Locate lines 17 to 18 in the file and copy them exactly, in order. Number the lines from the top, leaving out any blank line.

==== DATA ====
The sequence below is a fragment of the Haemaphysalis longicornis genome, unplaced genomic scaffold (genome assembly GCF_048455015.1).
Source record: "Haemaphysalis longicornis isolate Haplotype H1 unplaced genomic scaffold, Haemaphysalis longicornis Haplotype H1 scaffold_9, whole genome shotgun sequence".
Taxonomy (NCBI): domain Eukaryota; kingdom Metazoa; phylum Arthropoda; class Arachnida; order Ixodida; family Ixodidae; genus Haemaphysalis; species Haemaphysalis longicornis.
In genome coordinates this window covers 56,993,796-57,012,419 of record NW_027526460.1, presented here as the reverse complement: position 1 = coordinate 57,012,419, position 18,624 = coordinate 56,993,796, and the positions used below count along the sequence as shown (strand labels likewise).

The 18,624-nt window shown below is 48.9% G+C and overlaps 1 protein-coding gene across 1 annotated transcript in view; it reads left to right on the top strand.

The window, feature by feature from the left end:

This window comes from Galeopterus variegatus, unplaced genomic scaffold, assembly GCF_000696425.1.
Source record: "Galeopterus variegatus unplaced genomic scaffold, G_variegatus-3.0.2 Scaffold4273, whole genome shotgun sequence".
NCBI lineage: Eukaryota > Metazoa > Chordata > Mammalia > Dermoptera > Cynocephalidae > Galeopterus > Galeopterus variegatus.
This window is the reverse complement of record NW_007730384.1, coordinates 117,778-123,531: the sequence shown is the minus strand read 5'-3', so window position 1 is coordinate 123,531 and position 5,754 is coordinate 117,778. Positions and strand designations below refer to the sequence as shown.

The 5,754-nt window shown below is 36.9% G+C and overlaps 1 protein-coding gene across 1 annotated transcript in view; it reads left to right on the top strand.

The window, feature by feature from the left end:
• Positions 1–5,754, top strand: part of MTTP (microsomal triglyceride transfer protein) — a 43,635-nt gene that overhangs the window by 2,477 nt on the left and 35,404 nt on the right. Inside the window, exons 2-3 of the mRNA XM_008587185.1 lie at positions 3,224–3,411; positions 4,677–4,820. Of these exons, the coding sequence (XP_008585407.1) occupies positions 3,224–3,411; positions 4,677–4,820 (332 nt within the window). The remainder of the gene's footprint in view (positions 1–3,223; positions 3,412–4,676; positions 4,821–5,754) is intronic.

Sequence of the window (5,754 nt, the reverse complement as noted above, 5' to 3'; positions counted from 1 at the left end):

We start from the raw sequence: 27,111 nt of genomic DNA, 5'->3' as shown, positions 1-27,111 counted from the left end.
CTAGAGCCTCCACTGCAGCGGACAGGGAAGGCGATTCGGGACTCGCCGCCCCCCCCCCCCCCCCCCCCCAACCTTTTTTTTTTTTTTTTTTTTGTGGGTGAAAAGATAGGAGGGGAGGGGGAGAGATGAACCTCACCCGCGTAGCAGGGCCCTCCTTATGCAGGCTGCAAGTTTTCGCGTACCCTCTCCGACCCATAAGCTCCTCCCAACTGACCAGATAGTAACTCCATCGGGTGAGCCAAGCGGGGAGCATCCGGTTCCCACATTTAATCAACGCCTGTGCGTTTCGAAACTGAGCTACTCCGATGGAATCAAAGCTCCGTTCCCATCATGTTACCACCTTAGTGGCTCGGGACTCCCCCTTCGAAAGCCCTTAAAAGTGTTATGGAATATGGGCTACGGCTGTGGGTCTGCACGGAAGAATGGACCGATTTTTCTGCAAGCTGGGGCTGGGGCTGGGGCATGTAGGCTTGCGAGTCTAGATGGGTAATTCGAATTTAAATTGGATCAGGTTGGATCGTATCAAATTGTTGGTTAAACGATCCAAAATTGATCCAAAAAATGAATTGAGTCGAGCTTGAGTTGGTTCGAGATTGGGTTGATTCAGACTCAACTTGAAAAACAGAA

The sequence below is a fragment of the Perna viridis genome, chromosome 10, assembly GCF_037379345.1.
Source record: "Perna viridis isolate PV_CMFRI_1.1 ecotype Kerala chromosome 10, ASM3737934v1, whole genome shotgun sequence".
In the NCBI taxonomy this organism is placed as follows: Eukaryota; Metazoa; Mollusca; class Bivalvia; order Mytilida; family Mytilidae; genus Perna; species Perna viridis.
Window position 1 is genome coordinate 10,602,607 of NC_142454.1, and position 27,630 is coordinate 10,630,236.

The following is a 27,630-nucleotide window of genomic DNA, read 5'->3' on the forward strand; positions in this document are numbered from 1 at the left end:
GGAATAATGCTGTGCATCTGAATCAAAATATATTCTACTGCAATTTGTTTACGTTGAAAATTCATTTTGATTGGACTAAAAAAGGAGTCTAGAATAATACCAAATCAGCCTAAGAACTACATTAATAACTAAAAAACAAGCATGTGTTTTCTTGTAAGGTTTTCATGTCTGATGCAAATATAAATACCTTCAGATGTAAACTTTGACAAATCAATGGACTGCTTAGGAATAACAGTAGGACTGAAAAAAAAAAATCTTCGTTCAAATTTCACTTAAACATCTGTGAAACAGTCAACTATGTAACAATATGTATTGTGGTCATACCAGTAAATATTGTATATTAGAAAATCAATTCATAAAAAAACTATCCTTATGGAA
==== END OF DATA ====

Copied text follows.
The sequence below is a fragment of the Perna viridis genome, chromosome 10, assembly GCF_037379345.1.
Source record: "Perna viridis isolate PV_CMFRI_1.1 ecotype Kerala chromosome 10, ASM3737934v1, whole genome shotgun sequence".